“This is the real work: every part of you that has been exiled, condemned, rejected or walled off needs to be brought close, needs to be brought right into the heart, and allowed to merge into the light of loving awareness.” – Christopher Wallis
“Are you excited about your move?”
I get asked this question frequently since my husband has completed his graduate degree. We decided that we would rather continue his job search back in familiar territory (Arkansas) than stay here in New England. When I get asked, “Are you excited about your move?” I feel a little guilty. I’m probably supposed to say, “Yes.” “Aren’t you excited?” is probably just the new “How are you?” I’m should smile and keep nodding, but I’m guilty of not keeping up my end of the social contract. My responses to this question have ranged from drawn out pauses, blinking, staring out the window, or a long reply of, “Uumm…” I know it’s not easy to hold space for untidy answers to simple, common courtesy questions, and for that, I apologize.
I had no idea how I felt. I just knew that every time I heard the question I felt like someone plopped a boulder on my chest. I think there was some positivity way down in there, but it seemed like a gem in a tiny crevice buried beneath several feet of rubble. I knew it was in there, but I wasn’t sure it was worth the trouble to dig it out. To look for that tiny gem, meant I had to confront the fearful part of me that said, “moving feels scary, so we shouldn’t do it.” I know scary things are worth doing. I know Eleanor Roosevelt wants us to do “that thing which we think we cannot do.” Yet, that emotion was so present and overpowering I felt frozen.
Over the past several, fearful months, my yoga practice changed. It became less about asana and more about meditation, pranayama, and reading (which I’m finding the longer I practice, these cycles seem inevitable if not necessary). In spite of my desire to run from uncomfortable feelings, everything in my being seemed to be pulling me inward.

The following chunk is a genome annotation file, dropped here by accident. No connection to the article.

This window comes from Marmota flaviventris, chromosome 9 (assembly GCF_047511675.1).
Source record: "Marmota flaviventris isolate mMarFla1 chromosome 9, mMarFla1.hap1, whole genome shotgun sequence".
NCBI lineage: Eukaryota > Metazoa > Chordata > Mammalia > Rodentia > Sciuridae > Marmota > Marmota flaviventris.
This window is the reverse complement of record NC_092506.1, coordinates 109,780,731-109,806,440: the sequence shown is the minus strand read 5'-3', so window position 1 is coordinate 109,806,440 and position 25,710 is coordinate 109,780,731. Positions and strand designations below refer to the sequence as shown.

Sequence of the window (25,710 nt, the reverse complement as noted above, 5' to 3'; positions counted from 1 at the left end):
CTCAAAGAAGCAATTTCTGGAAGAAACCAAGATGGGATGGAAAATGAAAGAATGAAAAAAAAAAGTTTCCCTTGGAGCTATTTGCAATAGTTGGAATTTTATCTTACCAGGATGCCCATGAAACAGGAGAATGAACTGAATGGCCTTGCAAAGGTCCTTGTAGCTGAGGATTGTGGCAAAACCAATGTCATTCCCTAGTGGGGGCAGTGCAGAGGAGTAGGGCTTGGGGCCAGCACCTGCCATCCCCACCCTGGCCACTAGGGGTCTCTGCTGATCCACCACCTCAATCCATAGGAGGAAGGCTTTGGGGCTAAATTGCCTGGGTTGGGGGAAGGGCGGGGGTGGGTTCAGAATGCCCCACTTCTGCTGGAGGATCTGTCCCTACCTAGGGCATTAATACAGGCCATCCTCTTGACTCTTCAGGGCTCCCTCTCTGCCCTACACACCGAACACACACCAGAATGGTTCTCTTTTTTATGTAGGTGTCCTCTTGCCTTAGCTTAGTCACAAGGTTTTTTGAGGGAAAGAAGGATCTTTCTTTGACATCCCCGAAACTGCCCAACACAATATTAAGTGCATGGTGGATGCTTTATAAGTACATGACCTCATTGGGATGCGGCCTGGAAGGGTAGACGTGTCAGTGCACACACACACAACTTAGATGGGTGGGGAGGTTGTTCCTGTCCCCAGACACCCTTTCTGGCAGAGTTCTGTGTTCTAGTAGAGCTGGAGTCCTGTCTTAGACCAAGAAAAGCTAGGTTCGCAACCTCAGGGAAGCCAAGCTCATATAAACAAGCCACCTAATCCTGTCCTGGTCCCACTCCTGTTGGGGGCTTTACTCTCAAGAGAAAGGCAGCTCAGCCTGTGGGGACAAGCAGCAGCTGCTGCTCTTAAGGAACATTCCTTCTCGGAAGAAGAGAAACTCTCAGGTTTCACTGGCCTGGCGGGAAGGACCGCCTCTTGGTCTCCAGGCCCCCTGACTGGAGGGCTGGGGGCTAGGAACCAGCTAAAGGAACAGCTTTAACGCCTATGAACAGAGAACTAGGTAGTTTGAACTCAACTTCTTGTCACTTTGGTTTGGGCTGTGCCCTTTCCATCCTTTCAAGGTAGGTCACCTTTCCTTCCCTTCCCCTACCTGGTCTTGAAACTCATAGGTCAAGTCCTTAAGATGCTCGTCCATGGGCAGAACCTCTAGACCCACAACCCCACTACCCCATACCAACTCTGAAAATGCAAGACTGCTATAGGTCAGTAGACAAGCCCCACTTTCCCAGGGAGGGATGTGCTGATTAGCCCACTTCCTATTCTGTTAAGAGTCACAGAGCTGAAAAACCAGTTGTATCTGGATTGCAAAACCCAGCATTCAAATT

In this process of going inward around this particular question: the fear and dread were readily available, yet the excitement and hope remained quiet. It’s as if a long time ago, my mind and body decided that fear was a reliable decision-making barometer and excitement and hope were not. I’m was saddened when I thought about how, I’ve continually heard that part of myself and never allowed her to arise, speak, and to bring some levity to this whole situation.
The word yoga is commonly defined as meaning “to yoke” or “union.” For a long time, I believed yoga practice was about creating some sort of union between mind, body, and spirit. The more I practiced, the more I came to see that my mind and body usually ARE on the same page, it’s just me that believes they are opposed to one another. And again, I’m finding that the divisions within myself are even more nuanced. There’s my fearful self who I’ve embraced for a long time. There’s my joyful self who I have locked away. There’s high probability there are multitudes of divisions of my self that I haven’t even met, but this is the division that keeps showing up in the moment.
Every time I am asked, “Are you excited?” I am reminded to bring that part of me in closer and out in the open, in union with all that I am. Eventually my response to that question has begun to change, instead of feeling anxiety when asked, I started feeling warm inside. Every inquiry came with a swell of energy within me. All of those old emotions were still there, but instead of feeling like heavy stones they seemed more like facets of one gem: Brighter some places, dimmer in others yet, beautiful to watch.
I feel grateful people care enough to ask. I feel sad about leaving. I am fearful. I am excited and hopeful. All at once.